I quit teaching a few years ago. I could tell you all the reasons that I quit, but really, there was just one–teaching wasn’t my passion. If it were, I could’ve dealt with all the problems that caused my frustration. With that being said, one of the biggest frustrations for me during my time as a teacher was the lack of responsibility that the students (and parents, too) wanted to take for their own success or failure.
I didn’t enjoy carrying all the responsibility for a student’s failure, especially if that student missed eleven days in my class and failed to turn in every major writing assignment. However, when I thought about this issue further, I realized that responsibility wasn’t the whole issue.
If my students were in a class that they enjoyed, they were happy to take responsibility for their work. Likewise, when they did well, they wouldn’t hesitate to take credit for their success. The issue wasn’t responsibility so much as it was this underlying idea that school shouldn’t be hard; if a class were difficult, then the teacher was doing something wrong. Nothing in life worth doing should seem hard.
I remember feeling shocked after calling a parent whose daughter’s ‘A’ average was suddenly plummeting. He informed me that she was very stressed from soccer. And that was it. He didn’t say that she needed to turn in her English assignments, that she needed to find a way to balance both. He simply explained away why she wasn’t turning in her work without any reassurance that she would find a way to do better in my class. Balancing her schedule demanded too much effort, was too difficult; therefore, not turning in assignments would make juggling priorities easier.
This tendency of my students to avoid the difficult shouldn’t have surprised me; our society perpetuates this idea that people shouldn’t struggle. From government programs to weight loss gimmicks–even to different childbirth options–our society embraces fast and easy. I’m not suggesting that any of the above are bad, but finding something is hard isn’t necessarily bad, either.
In fact, many times pain, whether physical, mental, or spiritual, has a specific purpose. If I grab a pot whose handle is hot, I will feel pain and let go before I severely burn my hand. I know from my own life how Matt and I struggled when we couldn’t sell our home in Oklahoma. As a result of those difficult four years, we arrived at an understanding about our finances that I’m not sure we would have had we not lived on so little for so long. Would I ever want to go through that experience again? No, yet as a result of that experience, we learned lessons that we never would have learned had we not faced hard times.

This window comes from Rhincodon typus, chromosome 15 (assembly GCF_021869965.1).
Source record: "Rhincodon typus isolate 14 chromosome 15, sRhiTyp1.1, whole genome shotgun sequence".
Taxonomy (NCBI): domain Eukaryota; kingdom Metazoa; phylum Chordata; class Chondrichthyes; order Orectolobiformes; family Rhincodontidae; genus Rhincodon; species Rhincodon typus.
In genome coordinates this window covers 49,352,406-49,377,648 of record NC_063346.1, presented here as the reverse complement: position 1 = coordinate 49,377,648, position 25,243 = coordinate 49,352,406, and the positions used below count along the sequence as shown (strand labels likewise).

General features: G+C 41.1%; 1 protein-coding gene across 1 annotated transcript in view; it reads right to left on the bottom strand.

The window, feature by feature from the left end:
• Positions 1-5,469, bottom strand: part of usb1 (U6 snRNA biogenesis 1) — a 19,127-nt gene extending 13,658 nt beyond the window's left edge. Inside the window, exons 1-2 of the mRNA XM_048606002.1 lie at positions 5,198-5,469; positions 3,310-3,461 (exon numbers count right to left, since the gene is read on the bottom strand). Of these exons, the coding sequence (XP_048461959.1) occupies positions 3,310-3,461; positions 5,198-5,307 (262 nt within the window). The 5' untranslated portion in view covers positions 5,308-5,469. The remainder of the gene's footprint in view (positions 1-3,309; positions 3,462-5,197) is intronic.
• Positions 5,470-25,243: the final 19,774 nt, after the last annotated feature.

As I was thinking through all the ways my students and society avoided anything hard, I had to do a little self-examination. For all my preaching that difficult times are what really refine us, I realized that I was no better than anyone else. While I might know, even experience, the good that comes out of the hard, I don’t want to deal with it. I want my marriage to be perfect now, but I don’t want to bite my tongue before letting an unnecessary criticism leave my lips. I want my children to respect me, but sometimes I want to look away when they do something wrong, leaving the discipline for another day when I have more energy. I can’t avoid difficult times, knowing they will find me, but I sure do try.
One night, I was praying over my baby as I rocked with her in her room. For some reason, I remembered a poster that used to hang on the wall where I did gymnastics. Nadia Comaneci was on the balance beam, holding her body in a pike position with all her support on her hands. On the poster the words read, “Don’t pray for an easy life. Pray to be a strong person.” I began praying those words for my daughter.
I need to repeat those words to myself every day, remembering that my reaction to the hard is what makes me better. And when my children see a mother who didn’t quit, who was tough and persevered when life was difficult, they will be better, too.
“We also rejoice in our sufferings, because we know that suffering produces perseverance; perseverance, character; and character, hope. And hope does not disappoint us, because God has poured out his love into our hearts by the Holy Spirit, whom he has given us” (Romans 5:3-5).
6 thoughts on “Learning the Hard Way”
Jen, really very good points. Life is a test and there are always trials. The reward comes at the end when we meet our Savior. This is a serious blog for you but a good one.
Looking forward to reading about the adventures of the wee
ones. ♥ mom
Mom, I replied to your comment almost immediately after you sent it–I don't know why my replies are not posting. Anyway, thank you, and yes, this one was serious. My kids are taking the fun out of me! 🙂 I have a silly one planned for tomorrow!
Thank you Jen. I don'tr think I've ever prayed for an easier life; at least I don't think I have. I think I pray to God to help me find the solutions through wisdom and knowledge that He through the Holy Spirit has given me. But it's a great thought.
Even as old as I am I keep striving for goals that may never be attained but I will add in my prayers to God "to make me a stronger person." Not to give up my goals or dreams; just keep trying. You can get older in age but stay young in spirit if you have something to shoot for.
You and mom are both strong people. I'm sure I learned my ideas about work ethic and perseverance from you both!
Jennifer, That is one I won't forget and will pray for myself and others.
It's encouraging to think of one's self as strong–I know that God can give us that strength when we need it, too!